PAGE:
9.
Brain Imaging Behav ; 2020 Jul 23.
Artigo em Inglês | MEDLINE | ID: mdl-32705463

RESUMO

Chemotherapy for non-central nervous system cancers is associated with abnormalities in brain structure and function. Diffusion tensor imaging (DTI) allows for studying in vivo microstructural changes in brain white matter. Tract-based spatial statistics (TBSS) is a widely used processing pipeline in which DTI data are typically normalized to a generic DTI template and then 'skeletonized' to compensate for misregistration effects. However, this approach greatly reduces the overall white matter volume that is subjected to statistical analysis, leading to information loss. Here, we present a re-analysis of longitudinal data previously analyzed with standard TBSS (Menning et al., BIB 2018, 324-334). For our current approach, we constructed a pipeline with an optimized registration method in Advanced Normalization Tools (ANTs) where DTI data are registered to a study-specific, high-resolution T1 template and the skeletonization step is omitted. In a head to head comparison, we show that with our novel approach breast cancer survivors who had received chemotherapy plus or minus endocrine therapy (BC + SYST, n = 26) showed a global decline in overall FA that was not present in breast cancer survivors who did not receive systemic therapy (BC-SYST, n = 23) or women without a cancer diagnosis (no cancer controls, NC, n = 30). With the standard TBSS approach we did not find any group differences. Moreover, voxel-based analysis for our novel pipeline showed a widespread decline in FA in the BC + SYST compared to the NC group. Interestingly, the BC-SYST group also showed a decline in FA compared to the NC group, although in much less voxels. These results were not found with the standard TBSS approach. We demonstrate that a modified processing pipeline makes DTI data more sensitive to detecting changes in white matter integrity in non-CNS cancer patients after treatment, particularly chemotherapy.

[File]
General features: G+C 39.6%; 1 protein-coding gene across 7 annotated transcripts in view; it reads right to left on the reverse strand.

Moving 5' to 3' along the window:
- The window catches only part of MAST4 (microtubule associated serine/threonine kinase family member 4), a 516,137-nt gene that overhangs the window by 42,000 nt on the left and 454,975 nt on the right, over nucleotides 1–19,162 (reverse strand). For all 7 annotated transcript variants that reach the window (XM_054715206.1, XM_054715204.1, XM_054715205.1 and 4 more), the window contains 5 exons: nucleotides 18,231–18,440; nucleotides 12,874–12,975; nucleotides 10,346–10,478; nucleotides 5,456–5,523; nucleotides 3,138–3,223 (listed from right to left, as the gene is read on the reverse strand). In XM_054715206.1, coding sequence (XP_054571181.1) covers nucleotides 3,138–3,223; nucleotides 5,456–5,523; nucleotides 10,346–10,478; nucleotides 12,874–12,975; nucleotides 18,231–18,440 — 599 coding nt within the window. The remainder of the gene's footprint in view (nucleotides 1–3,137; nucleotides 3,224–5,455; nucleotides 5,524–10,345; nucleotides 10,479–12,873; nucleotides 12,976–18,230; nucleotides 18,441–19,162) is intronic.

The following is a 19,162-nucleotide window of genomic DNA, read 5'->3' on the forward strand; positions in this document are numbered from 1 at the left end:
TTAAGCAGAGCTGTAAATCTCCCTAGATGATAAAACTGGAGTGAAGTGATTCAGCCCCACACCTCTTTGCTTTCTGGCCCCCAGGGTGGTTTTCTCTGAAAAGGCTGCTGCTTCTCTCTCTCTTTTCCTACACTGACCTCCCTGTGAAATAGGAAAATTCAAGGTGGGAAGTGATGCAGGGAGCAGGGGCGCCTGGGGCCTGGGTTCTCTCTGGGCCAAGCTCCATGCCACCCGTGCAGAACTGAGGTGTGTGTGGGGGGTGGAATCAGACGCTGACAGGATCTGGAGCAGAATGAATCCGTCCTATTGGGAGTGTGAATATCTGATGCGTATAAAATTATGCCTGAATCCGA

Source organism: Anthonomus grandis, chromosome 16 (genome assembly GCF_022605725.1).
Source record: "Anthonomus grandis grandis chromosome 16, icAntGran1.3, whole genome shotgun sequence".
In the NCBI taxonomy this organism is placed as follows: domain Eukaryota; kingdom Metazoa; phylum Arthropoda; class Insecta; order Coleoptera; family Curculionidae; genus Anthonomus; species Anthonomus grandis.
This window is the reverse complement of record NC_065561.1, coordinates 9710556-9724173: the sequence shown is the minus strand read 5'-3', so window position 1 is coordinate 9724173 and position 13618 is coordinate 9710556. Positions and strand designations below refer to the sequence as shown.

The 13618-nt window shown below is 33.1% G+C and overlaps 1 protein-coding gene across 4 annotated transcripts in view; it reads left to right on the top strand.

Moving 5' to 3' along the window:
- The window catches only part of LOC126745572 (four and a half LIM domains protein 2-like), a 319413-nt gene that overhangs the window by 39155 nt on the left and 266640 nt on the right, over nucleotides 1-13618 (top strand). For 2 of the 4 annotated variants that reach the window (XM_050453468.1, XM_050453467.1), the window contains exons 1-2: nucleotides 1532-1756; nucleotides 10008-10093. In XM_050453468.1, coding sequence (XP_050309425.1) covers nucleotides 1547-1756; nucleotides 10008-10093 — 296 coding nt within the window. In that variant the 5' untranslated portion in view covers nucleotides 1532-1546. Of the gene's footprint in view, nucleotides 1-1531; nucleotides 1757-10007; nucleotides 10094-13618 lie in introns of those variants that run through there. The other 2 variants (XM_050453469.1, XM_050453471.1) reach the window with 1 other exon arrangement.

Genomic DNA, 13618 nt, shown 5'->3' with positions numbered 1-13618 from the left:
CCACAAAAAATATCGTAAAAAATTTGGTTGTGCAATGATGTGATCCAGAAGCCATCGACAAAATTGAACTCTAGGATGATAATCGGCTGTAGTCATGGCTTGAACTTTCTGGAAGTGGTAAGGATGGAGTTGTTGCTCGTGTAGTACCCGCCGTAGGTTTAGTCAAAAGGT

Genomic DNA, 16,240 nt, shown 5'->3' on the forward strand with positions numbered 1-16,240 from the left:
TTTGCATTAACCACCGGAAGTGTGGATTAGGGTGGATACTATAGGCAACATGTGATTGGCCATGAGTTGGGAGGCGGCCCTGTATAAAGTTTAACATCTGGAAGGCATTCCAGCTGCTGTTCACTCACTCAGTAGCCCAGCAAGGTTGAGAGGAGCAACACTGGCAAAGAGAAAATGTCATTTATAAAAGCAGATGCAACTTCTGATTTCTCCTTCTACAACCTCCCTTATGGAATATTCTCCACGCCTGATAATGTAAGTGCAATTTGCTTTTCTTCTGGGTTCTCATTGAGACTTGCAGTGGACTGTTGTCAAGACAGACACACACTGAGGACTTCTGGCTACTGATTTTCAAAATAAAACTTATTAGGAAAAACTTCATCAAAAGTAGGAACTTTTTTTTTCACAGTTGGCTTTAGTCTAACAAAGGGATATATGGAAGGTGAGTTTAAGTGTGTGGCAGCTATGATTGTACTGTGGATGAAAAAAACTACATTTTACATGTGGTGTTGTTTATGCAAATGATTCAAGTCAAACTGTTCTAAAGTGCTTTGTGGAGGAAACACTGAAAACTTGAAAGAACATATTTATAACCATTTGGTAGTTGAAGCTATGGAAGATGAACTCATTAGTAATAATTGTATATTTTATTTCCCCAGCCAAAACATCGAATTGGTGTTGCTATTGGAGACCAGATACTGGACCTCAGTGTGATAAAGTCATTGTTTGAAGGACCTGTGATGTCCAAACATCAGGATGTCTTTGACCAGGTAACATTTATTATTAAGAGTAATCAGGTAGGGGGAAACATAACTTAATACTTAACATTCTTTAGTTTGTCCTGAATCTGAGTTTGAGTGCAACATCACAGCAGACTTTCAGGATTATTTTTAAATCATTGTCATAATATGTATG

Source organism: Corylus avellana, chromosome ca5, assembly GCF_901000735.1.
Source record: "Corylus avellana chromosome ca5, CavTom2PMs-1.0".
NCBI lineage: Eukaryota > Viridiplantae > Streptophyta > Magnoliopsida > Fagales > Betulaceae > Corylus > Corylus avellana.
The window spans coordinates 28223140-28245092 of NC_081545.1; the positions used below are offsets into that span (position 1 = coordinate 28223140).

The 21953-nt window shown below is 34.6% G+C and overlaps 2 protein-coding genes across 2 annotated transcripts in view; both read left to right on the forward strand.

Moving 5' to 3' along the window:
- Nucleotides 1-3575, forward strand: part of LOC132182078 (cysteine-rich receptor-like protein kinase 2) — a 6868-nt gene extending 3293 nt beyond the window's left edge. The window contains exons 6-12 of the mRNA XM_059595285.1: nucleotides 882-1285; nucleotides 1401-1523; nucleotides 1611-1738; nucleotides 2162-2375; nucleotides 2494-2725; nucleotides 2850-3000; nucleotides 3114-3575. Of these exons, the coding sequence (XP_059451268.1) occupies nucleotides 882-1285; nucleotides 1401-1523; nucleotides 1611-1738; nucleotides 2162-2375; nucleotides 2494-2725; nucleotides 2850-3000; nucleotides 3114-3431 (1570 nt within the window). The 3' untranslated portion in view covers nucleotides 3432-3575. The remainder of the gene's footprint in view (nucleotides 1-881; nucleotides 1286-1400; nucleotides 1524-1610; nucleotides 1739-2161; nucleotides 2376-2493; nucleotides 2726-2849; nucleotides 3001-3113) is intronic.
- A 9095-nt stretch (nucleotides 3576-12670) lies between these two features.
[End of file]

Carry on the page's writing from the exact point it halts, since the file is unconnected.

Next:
10.
Trials ; 21(1): 664, 2020 Jul 20.
Artigo em Inglês | MEDLINE | ID: mdl-32690067

RESUMO

BACKGROUND: Cognitive problems are common in non-central nervous system cancer survivors. These problems are perceived as an important contributor to decline in work performance and work ability. Various interventions for cognitive problems have been proposed, but effectiveness regarding work-related outcomes has not yet been established. Effective treatment options to alleviate the adverse influence of cognitive problems on work performance are needed for working cancer survivors. In this paper, we will describe the design of a randomized, controlled, multicenter trial that evaluates the (cost-)effectiveness of an Internet-based cognitive rehabilitation program for occupationally active cancer survivors confronted with cognitive problems. METHODS/ DESIGN: A three-armed randomized controlled trial will be conducted, including two intervention groups (i.e., basic and extensive cognitive rehabilitation program) and one waitlist control group. In total, 261 cancer survivors (18-65 years) who have returned to work and who experience cognitive problems will be recruited. Patients with and without cognitive impairment as established in a neuropsychological assessment will be eligible; stratification will take place based on the presence of this cognitive impairment. The extensive intervention arm will contain a comprehensive training program (including psycho-education, fatigue management, and cognitive strategy training) with individual guidance (blended intervention). The basic intervention arm will contain a brief cognitive training program (including psycho-education and fatigue management) without individual guidance. The primary outcome will be accomplishment of an individually defined work-related treatment goal. Secondary outcomes include, among others, subjective cognitive functioning, work functioning, and quality of life. Primary and secondary outcomes will be measured at baseline (T0) and at 12 weeks (T1) and 26 weeks (T2) post-randomization. DISCUSSION: About 40-50% of the cancer patients worldwide are of working age at time of diagnosis. Many of the occupationally active cancer survivors experience cognitive problems. Both from an individual and a societal perspective, it is important to sustain cancer survivors' employability. An effective treatment to alleviate the impact of cognitive decline and to improve work ability might help cancer survivors to sustain employability. TRIAL REGISTRATION: ClinicalTrials.gov NCT03900806 . Registered on 03 April 2019 (current status: ongoing).